6 Best Places To Go Gem Mining in Pigeon Forge [2023]

pigeon forge gem mine exterior

Pigeon Forge Gem Mine is one of the most popular places to go gem mining in the Smokies (photo by Morgan Overholt/TheSmokies.com)

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One of the fascinations of my brother’s youth was rocks, gems, arrowheads and fossils –ancient treasures you could pull out of the Earth and be instantly transported across eons. 

My brother loved stones. And they didn’t have to be precious, necessarily. Just interesting and new and different from what he already had. 

I never had the passion for it as he did. However, I certainly saw the appeal. I love the feel of an old rock, running your fingers along the ridges of a fossil or finding something bright and shiny from a pile of dirt. 

While he never found anything that amounted to much financially, that doesn’t mean what he had wasn’t valuable.

He also loved gem mines, the places where you go to sift through a bucket of rocks. These are places you are guaranteed to find some treasure less valuable than the money you paid for it with a slight chance of finding something of real value.

But my brother enjoyed the thrill of the search. It was the challenge of sifting through the clay and dirt that my brother loved.

There was a reason he kept those rocks and gems for years.

The gems were memories, transformed over eons to hard rock and again from the bucket to the water to his hands into something even better.

This leads us to the gem mines in Pigeon Forge and Gatlinburg.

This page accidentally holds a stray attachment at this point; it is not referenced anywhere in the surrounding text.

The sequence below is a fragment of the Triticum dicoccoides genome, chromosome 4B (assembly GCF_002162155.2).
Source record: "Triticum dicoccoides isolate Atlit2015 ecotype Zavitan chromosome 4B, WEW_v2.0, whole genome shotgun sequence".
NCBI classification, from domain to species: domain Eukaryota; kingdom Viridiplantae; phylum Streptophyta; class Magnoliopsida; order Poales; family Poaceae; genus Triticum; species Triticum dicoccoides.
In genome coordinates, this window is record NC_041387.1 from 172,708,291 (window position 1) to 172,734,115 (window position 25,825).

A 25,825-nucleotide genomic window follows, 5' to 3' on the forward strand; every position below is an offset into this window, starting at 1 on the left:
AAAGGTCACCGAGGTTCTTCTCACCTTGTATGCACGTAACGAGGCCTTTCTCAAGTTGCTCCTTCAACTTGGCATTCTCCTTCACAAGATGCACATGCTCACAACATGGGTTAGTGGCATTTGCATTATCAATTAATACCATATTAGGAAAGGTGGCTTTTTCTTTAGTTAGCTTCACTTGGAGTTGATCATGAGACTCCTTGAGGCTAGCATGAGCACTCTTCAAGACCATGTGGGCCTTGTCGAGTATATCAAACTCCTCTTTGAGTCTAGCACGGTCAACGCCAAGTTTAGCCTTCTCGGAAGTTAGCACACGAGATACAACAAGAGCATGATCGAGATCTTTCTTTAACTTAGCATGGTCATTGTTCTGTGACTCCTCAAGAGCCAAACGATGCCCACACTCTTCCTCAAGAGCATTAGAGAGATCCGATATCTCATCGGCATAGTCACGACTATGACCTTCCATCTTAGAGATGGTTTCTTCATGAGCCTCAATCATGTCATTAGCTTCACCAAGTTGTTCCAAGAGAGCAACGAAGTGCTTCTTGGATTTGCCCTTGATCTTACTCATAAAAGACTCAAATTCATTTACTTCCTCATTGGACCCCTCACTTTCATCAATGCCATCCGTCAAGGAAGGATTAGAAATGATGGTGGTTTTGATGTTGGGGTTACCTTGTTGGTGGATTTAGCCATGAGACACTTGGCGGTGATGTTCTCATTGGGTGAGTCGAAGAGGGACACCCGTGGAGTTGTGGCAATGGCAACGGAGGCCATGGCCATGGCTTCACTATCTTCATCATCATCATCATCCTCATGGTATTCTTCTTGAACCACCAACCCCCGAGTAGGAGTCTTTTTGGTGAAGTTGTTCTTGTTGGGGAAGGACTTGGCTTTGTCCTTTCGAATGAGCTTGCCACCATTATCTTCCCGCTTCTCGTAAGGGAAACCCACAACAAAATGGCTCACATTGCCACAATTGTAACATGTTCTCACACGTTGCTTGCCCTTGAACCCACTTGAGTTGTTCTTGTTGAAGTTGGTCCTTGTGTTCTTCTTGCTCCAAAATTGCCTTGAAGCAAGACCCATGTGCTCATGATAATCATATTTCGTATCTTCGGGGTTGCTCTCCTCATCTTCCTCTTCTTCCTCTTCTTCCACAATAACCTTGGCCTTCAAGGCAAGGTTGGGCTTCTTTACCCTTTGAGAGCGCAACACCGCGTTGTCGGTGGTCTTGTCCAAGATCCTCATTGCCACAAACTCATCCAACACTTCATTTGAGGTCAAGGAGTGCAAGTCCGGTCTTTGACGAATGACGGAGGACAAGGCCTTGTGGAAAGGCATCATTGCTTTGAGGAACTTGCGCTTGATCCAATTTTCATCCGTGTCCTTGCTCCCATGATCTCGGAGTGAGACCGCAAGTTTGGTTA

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How much does Pigeon Forge Gem Mine cost?

The cost varies depending on what type of bucket you purchase. At the time of this writing, a gemstone bucket will cost $35.

But on my last visit, they also had buckets that promised rubies, sapphires and other real gemstones that range in price from $200-$1,500.

Pricing for gem mining in Pigeon Forge will also vary by location.

How does gem mining work?

At most places, you will pay for a bucket or a bag of dirt and clay.

You will then take the bucket and use sifters and running water to pick out the gems and rocks from the clay. It can be a fun activity and sometimes a surprise to find out what you get from your purchase.

a display of gems at pigeon forge gem mine
Pigeon Forge Gem Mine said their gems are natural stones (photo by Morgan Overholt/TheSmokies.com)

Are the gems in gem mining real?

Well, the answer depends entirely on the location.

We called many of the attractions on this list, and the results were, let’s say, a mixed bag.

The Pigeon Forge Gem Mine told us that their gems are in fact real, natural stones.

Goats on the Roof told us their gems are a mix of real and simulant.

Big Rock Dude Ranch at Ponderosa didn’t seem sure one way or the other.

Anakeesta told us that the majority of their gems were simulants, although there were some authentic items that could be found like seashells and other fossils.